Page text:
From Kakul to Hampshire: Will our team finally reap the benefits of the army boot camp?

Now we just have to ensure that the players aren’t mentally or physically exhausted before the battle has even...

Emmad Hameed June 07, 2016
The Pakistan Army and the game of cricket have one thing in common; both unite the country but while the soldiers are ‘revered’ from Karachi to Khyber our cricketers have in recent years brought the country together by their comical ineptness which makes us scoff at them in unison.

Of late, the cricketers have had their fame replaced by infamy as they continue to hog the headlines mostly for the bad and ugly causing widespread outrage.

The flak is not restricted to our cricketers alone; the Pakistan Cricket Board (PCB) is easily the most maligned sporting body in the country but in a rare moment of tactical shrewdness that would even make the army generals proud, the PCB think-tank decided to send the players for a fortnight long boot camp to Kakul’s Military Academy.

Pakistan cricket team, training at Kakul AcademyPhoto: PCB

The move was inspired by the most insipid display at an ICC WorldT20 tournament by Pakistan, a downfall so embarrassing that the captain Shahid Afridi was left teary eyed at the end of each of the three defeats to India, New Zealand and Australia.

During the WorldT20, Pakistan fielders resembled a team of super veterans — cricketers who play 60 plus cricket. In the game against New Zealand the fielders gifted 18 additional runs to the Black Caps, allowing opposing batsmen to turn ones into twos and twos into threes, when the same fielders took their turn to bat they ran runs so gingerly that threes were converted in twos and twos into ones!

The boot camp lasted 12 days, the grapevine is that from Misbahul Haq to Sami Aslam all the players were treated equally and forced to do army specific drills in three sessions of varying lengths every day.

he boot camp lasted 12 days.Photo: PCB

The players were divided into three groups Pak one, Pak two and Pak three, by the time the camp reached the last three days a Pak four was formed for the injured party!

Most of the players found the demands of the camp taxing to say the least, only the ones in the habit of putting their bodies on the line returned unscathed.

But considering the lackadaisical attitude of the most sought after sportsmen in the country, the ragghra (strain) was very much the need of the hour.

Other than a handful of fit cricketers, the Pakistan teams have carried the burden of unfit and overweight bodies that are a misfit for the rapidly evolving demands of modern cricket.

Army steps in to prep Pakistan cricketers for on-field battlesPhoto: PCB

The army trainers didn’t keep a check on the diet of the players but if the players are indeed serious about the gains that they made in Kakul they would need to combine their fitness regimes with a constant check on their diet.

Diet is another historically ignored aspect; most of the players are foodies with a big appetite for greasy food and red meat, the trainers gave them allowance to fill their bellies with the food of their choice at Kakul but one hopes that next time a camp is devised it also teaches the players the art of reigning in their culinary cravings.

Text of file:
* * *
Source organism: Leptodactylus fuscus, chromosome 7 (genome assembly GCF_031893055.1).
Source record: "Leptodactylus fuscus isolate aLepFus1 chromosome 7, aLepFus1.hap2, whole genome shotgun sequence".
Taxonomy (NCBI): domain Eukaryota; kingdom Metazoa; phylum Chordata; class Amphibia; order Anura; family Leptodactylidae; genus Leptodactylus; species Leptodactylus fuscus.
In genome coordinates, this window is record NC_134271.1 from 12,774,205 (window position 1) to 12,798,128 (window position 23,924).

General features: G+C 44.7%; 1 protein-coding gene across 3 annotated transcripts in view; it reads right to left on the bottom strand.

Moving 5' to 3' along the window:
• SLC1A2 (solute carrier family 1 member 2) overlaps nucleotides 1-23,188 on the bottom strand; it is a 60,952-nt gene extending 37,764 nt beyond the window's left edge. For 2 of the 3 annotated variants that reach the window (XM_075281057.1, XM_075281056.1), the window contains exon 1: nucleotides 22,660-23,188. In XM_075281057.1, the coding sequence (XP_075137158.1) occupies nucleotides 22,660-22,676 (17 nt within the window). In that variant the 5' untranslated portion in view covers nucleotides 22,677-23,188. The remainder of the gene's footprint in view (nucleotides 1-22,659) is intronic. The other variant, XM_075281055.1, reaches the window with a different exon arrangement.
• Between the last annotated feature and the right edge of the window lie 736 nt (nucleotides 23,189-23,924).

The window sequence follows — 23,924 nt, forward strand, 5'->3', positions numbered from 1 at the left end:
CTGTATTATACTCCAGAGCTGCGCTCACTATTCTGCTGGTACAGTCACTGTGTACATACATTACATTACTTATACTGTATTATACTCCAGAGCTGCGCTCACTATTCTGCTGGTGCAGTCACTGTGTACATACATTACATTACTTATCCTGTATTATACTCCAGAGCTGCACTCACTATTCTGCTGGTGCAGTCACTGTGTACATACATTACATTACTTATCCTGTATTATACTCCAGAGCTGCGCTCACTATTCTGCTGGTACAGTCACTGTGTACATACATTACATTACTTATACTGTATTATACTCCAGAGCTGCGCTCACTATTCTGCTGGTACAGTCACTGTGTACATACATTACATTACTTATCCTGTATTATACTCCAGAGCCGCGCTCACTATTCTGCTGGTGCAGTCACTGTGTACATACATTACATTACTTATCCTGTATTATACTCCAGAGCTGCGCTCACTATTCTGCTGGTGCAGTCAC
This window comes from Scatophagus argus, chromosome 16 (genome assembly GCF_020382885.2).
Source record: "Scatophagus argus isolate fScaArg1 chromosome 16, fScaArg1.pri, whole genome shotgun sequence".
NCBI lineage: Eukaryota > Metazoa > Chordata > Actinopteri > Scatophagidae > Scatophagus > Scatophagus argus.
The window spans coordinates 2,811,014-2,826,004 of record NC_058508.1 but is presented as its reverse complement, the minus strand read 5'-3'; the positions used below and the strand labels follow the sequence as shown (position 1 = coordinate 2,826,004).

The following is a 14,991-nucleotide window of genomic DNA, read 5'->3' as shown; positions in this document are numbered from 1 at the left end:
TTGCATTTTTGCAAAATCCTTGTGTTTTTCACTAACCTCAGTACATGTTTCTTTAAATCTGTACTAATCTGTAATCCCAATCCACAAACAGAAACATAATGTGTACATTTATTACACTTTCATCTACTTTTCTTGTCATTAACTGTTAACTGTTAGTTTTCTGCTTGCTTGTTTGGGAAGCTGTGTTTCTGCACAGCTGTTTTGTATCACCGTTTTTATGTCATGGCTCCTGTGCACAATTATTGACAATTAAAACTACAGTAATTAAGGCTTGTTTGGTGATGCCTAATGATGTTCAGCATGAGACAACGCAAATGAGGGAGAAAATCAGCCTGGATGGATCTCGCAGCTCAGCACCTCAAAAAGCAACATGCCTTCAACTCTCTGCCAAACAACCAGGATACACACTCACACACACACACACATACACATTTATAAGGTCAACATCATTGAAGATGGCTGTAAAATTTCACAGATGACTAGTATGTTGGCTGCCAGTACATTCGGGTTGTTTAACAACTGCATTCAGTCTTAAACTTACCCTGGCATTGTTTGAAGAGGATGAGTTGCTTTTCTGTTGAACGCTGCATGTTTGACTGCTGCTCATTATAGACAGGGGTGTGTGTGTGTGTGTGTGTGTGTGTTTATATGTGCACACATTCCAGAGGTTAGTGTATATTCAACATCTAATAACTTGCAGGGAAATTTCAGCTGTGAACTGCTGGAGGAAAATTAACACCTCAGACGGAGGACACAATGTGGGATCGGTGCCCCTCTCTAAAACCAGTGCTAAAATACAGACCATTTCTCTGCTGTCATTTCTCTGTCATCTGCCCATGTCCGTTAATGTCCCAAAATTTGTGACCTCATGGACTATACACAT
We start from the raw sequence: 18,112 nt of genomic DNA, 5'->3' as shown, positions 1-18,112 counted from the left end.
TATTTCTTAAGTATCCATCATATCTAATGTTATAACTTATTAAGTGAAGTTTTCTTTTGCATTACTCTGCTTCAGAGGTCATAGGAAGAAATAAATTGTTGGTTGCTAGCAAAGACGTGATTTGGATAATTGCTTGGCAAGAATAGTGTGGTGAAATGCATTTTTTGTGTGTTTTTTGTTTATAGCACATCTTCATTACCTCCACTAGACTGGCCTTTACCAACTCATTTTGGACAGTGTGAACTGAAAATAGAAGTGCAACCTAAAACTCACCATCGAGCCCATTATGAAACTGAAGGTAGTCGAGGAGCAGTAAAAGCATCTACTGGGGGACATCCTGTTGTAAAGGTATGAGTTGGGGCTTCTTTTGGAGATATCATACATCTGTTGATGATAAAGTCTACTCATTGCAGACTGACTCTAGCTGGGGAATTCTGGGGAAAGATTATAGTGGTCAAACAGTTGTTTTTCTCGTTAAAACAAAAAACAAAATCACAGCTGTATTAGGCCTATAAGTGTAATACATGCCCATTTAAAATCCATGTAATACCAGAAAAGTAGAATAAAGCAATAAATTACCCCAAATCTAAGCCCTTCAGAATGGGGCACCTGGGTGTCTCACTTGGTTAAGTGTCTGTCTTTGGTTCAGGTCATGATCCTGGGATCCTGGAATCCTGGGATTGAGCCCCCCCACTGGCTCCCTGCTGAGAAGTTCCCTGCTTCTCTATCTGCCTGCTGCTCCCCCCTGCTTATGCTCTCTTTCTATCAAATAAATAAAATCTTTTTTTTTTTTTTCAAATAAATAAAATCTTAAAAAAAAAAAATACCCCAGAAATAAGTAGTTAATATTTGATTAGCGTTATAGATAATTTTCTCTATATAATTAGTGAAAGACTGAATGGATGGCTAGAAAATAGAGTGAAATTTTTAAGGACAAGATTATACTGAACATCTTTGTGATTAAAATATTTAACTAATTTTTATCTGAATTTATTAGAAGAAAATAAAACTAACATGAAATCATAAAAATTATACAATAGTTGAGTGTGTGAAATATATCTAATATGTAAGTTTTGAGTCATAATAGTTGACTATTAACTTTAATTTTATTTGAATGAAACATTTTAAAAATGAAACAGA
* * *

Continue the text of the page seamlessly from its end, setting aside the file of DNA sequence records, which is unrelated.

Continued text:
Perhaps then we will shout in unison,
“Thank you, Raheel Sharif!”

Gains of the skills camp

On the heels of the boot camp, the PCB turned focus from strength to skill; a seven day training camp sans coach Mickey Arthur followed the Kakul rigours. The curator at the Gaddafi Stadium was asked to dish out green pitches in the searing Lahore heat in an attempt to ‘replicate the conditions in England.’ Of course the weather was as ‘un-English’ as possible but the ground staff tried their best to help batsmen comply with the demands of cricket at the home of cricket.

After the skills camp, the players spend some 20 days preparing for the opening Test of the series— Lord’s July 14th — Arthur would supervise the training session in Hampshire besides strategising with the players for combat against James Anderson, Stuart Broad, Steven Finn, Moeen Ali, Alastair Cook and company.

Arthur would supervise the training session in Hampshire besides strategising with the players for the combat against James Anderson, Stuart Broad, Steven Finn, Moeen Ali, Alastair Cook and company.Photo: Reuters

From Kakul to Hampshire, the fear of a burnout would surely seed some thoughts of doubt in the minds of Arthur and Misbahul Haq. In the days ahead the think-tank will have to balance the act out and ensure that the players aren’t mentally and physically exhausted even before the commencement of the battle.

But the battle should be gripping, especially if the players can put to rest the demons of 2010 by exerting their supremacy in matters pertaining to both brawn and brain.

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Emmad Hameed
The views expressed by the writer and the reader comments do not necassarily reflect the views and policies of the Express Tribune.

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Saadi | 4 years ago | Reply | Recommend A bootcamp for 2 weeks can't really do wonders that we expect these chaps to perform. Unless you think about working out as part and parcel of your job (which is to play cricket for country), there is no way that these folks can change their habits and come next major tour, I fear they will be back to old habits.
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